10 Abandoned Places You Barely Have Heard or Known About
6 Capella de Nossa Senhora das Vitórias, Portugal
A magically, beautiful neo-Gothic Church in Portugal built-in 1882 is the wish of a wealthy landowner’s ailing wife. The owner’s wife wanted to create this church, but after she fell ill, her husband completed the work. Both of the husband and wife’s bodies are buried in the chapel. No services are being held in the chapel. It stands abandoned to this date.
A neo-Gothic Church in São Miguel, Portugal named as Capella de Nossa Senhora das Vitórias, gives a magical, Disney-like feeling after the natural elements took over this beautiful chapel.
The Chapel of Our Lady of Victories was built in 1882 by a wealthy landowner, José Do Conto, in honor of his wife, Maria Guilhermina Taveira de Brum da Silveira. She intended to create this magical church, but after she fell ill, her husband took the responsibility of completing the church.
After the completion of the church in 1882, José Do Conto wanted to be buried next to his wife. Both husband and wife are buried next to each other in the chapel. It has 18 windows with soft-focus tenderness giving it a magical feeling.
No services are being held here. It stands abandoned, having been given up to nature. The chapel is surrounded by mountains, a garden, and a lake giving it a fairy-tale look. (source)
7 Berengaria Hotel, Cyprus
The Berengaria hotel, built in 1930 in Cyprus, was one of the most luxurious hotels of that time. It was built by a local village resident. The trouble began when its owner died and his three sons neglected the hotel while arguing about the property. Now it is silently standing in Prodromos and is famous for its ghost stories.
A majestic hotel named “The Berengaria Hotel” is standing in Prodromos, a famous village in Cyprus. It was abandoned for decades but was once one of the most luxurious hotels where the royalty dined and spent their holidays. It was built in 1930 by a resident of Prodromos named Mr. Kokkalos.
He raised and borrowed funds to build this gorgeous site for travelers and diners. The hotel was at its peak in the middle of the 20th century, when hundreds of Europeans came to enjoy the beautiful views of the Troodos mountain range.
The tragic period began for this hotel when the owner of the Berengaria Hotel died and left the hotel in the hands of his three sons to share equally. His sons ignored the hotel because of their pride, jealousy, and greed. It is also said that all of his three sons died mysteriously. The Berengaria Hotel has stood abandoned since 1984 and is surrounded by ghost stories believed by locals. (1, 2)
8 Maunsell Sea Forts
The Maunsell Forts are the defensive platforms that were built to defend the UK from enemy aircraft during World War II. In 1942, the development of these forts started. They are located off the east coast in Thames and Mersey Estuaries. After the end of the war, these forts became useless and were abandoned and left to decay into the sea.
During World War II, the Maunsell Forts were developed as defensive platforms off the east coast in Thames and Mersey Estuaries. In 1942, the construction of these forts was undertaken to defend the UK from enemy aircraft.
The engineer, Guy Maunsell, developed these forts to destroy enemy aircraft, and they would be sited out at sea. These forts were expensive at that time of limited resources, but they proved their worth.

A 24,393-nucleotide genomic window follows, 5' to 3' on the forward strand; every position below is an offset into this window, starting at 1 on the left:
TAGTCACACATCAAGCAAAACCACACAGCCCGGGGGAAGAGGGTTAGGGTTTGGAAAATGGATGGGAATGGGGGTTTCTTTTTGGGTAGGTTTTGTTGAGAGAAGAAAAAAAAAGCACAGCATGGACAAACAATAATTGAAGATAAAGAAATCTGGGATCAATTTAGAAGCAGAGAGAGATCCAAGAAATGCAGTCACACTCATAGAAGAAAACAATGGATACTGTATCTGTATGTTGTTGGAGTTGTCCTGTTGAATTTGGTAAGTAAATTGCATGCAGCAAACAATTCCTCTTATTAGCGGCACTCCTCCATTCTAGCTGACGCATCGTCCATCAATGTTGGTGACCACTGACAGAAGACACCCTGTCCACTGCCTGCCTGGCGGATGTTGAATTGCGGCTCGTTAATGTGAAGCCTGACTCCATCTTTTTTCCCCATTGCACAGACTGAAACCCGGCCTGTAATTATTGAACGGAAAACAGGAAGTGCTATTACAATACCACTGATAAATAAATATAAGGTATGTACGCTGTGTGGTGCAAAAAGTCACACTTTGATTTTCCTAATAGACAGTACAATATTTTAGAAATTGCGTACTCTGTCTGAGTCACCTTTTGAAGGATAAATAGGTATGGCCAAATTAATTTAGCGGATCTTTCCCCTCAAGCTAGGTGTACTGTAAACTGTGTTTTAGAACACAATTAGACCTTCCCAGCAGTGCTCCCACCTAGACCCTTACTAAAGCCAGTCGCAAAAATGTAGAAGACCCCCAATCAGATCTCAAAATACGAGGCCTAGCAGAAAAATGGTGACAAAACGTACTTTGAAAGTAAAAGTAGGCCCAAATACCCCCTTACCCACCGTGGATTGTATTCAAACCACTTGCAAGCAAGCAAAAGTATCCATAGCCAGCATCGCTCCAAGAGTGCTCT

After the war ended, these forts were of no use. By the 1950s, they were decommissioned one by one and were abandoned to decay into the sea. They were slowly destroyed by time and tide. Metal corroded because of saltwater and one of the forts was demolished after a ship collided with it. (1, 2)
9 Plague Fort, St. Petersburg
Plague Fort is a bean-shaped fort built in the mid-1800s on an artificial island near St. Petersburg, Russia. The fort was used as a defensive site. It defended a naval base during Crimean War. In 1896, the fort was used as a laboratory to create medicine for the plague. In 1917, the work at Plague Fort, as it came to be called, stopped, and it has been abandoned since then.
The Plague Fort, developed on an artificial island near St. Petersburg, Russia, was built by Czar Nicholas in the mid-1800s. It was firstly named “Fort Emperor Alexander.” The fort was built with the motive to gain defensive control in the southern entry to St. Petersburg. The fort was used to defend the naval base during Crimean War against British and French navies.
In 1894, a plague began from Hong Kong and Canton which reached the Caspian region in 1896. At that time, the fort was converted into a laboratory to create an antidote for the plague. This is when the fort got its second name, “The Plague Fort.”The Institute of Experimental Medicine was transferred to the fort, and this anti-plague laboratory was called “Komochum.” Several doctors died during the experiments.
10 Forty-three Giant, Crumbling, Presidential Heads, Virginia
A rural Virginia field consists of 43 abandoned, giant, president’s heads. The busts were to be placed at Virginia’s Presidents Park, which cost over $10 million and was closed due to lack of visitors in 2010. The land was auctioned off after the park closed. Instead of destroying the busts, they were moved to a 400-acre farm.
On the outskirts of the private farmland in Virginia sits 43 abandoned, giant, presidents’ heads. These busts used to be part of Virginia’s President Park which went bankrupt due to lack of visitors in 2010. A man was hired by Howard Hankins to destroy the busts. He was also involved in the creation of the park.
Instead of destroying these busts, he moved these busts weighing over 20,000 pounds onto his property to save them. Around eight years have passed, and these busts are decaying and still residing on the farmland.
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